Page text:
Rumours have been flying around the computer industry this
summer that Amstrad are expected to halt production of the Spectrum +2. The
hardware giant currently has a stock of 35,000 Spectrums which it expects to
fill the Christmas demand with. But after that, the rumours say, no more are to
be made. If you’ve heard that, don’t panic — it’s a
load of chunter. One quick phone call to Amstrad soon sorted all the gossip
CRASH: Hello! It’s CRASH! So, what about this ‘Amstrad axing the
AMSTRAD: Oh, that story...
CRASH (in a bit of a strop):
AMSTRAD: No, no, no, The
Spectrum’s still a really strong
market for us and we’ll keep
CRASH: Oh, that’s good.
AMSTRAD: Yes, its got a really
strong market in the UK, Spain
and lots of places in Europe!
CRASH: So, it’s still on the
AMSTRAD: Indeed it is.
CRASH: That’s lubbly jubbly,
so a big Hurrah! for that! Byeeee!
AND A NEW ONE FROM ’STRAD!
There’s a new machine coming from Amstrad who are forcibly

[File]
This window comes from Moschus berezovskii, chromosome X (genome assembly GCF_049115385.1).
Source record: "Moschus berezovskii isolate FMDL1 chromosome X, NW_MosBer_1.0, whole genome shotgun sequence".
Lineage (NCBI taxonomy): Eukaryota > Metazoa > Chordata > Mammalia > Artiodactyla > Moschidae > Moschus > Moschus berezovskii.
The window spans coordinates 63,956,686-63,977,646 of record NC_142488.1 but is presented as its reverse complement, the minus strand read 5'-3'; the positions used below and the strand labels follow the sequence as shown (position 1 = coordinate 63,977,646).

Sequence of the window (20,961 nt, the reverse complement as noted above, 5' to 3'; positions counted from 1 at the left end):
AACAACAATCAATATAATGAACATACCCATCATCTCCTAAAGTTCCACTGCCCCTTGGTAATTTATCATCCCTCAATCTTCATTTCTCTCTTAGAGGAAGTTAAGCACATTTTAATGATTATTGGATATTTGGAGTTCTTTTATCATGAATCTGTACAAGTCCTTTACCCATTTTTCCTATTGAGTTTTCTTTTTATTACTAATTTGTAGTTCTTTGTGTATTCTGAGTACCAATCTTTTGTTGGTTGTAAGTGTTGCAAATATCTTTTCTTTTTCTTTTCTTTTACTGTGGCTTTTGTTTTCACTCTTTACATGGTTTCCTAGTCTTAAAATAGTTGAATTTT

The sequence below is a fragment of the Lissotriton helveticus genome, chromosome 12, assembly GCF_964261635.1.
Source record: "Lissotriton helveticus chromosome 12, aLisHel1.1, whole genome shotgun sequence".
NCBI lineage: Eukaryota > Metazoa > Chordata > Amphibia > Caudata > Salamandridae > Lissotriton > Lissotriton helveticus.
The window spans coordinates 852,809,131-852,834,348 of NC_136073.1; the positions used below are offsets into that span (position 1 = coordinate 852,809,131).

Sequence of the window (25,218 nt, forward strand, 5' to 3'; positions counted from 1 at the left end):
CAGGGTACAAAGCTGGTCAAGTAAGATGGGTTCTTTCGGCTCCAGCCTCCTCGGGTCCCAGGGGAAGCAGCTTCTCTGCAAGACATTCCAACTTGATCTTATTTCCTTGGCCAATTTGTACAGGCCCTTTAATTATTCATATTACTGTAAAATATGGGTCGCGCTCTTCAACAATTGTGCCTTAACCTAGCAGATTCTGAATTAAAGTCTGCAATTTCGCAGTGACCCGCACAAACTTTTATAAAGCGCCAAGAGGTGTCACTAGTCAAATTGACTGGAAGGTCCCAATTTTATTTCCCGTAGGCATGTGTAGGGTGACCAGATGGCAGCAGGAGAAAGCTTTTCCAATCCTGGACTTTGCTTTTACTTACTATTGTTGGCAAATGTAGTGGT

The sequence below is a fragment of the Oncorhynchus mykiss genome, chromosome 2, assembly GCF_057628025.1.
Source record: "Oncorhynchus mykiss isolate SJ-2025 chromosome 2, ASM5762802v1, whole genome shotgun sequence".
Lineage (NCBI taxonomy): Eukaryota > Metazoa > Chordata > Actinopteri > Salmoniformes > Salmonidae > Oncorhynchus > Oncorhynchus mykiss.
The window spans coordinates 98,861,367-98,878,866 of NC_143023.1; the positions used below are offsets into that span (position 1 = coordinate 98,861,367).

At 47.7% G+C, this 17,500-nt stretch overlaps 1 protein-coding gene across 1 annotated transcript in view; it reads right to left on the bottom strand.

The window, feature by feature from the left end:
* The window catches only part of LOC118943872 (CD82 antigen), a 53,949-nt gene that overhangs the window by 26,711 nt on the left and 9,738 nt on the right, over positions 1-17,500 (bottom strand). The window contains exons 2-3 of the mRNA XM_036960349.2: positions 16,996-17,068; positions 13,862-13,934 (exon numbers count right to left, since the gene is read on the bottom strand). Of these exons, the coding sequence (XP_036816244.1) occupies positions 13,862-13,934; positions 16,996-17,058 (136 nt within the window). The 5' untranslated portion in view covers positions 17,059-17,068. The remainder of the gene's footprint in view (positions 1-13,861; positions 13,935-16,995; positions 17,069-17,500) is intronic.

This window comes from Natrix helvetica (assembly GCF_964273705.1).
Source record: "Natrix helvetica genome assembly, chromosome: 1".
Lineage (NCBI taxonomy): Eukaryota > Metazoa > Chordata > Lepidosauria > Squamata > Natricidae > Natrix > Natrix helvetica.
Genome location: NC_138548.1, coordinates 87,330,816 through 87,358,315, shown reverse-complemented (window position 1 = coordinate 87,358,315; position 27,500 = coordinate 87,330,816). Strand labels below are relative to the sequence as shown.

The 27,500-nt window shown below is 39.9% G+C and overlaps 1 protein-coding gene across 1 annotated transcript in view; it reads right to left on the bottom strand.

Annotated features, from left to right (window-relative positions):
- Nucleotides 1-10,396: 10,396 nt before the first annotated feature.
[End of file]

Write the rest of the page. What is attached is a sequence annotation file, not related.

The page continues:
putting themselves at the forefront of taking powerful PC machines into the
games market. And what’s this bundle of fun called? The PC 5286 Games
The games side of PC machines has been growing in popularity for a long
time. Their power capabilities far exceed the Amiga, but no company has
produced one specially for the leisure market.
Amstrad’s new machine is real top-end stuff, with great graphics and
sound facilities on board (something most PC users have had to fork-out extra
for). The price tag for the bundle, including three hot games, is £899
plus VAT: cheap in the PC market, expensive in the home computer market.
Oh, and the Ed can’t help wondering if this announcement stems from a
meeting he had with Amstrad hardware boffins last Spring, when he commented
(sagely): ‘The only way forward to the ultimate leisure-based
computer is to take a PC, jazz it up with graphic and sonics capabilities
and sell it as an entertainment-based machine.’ Could it be...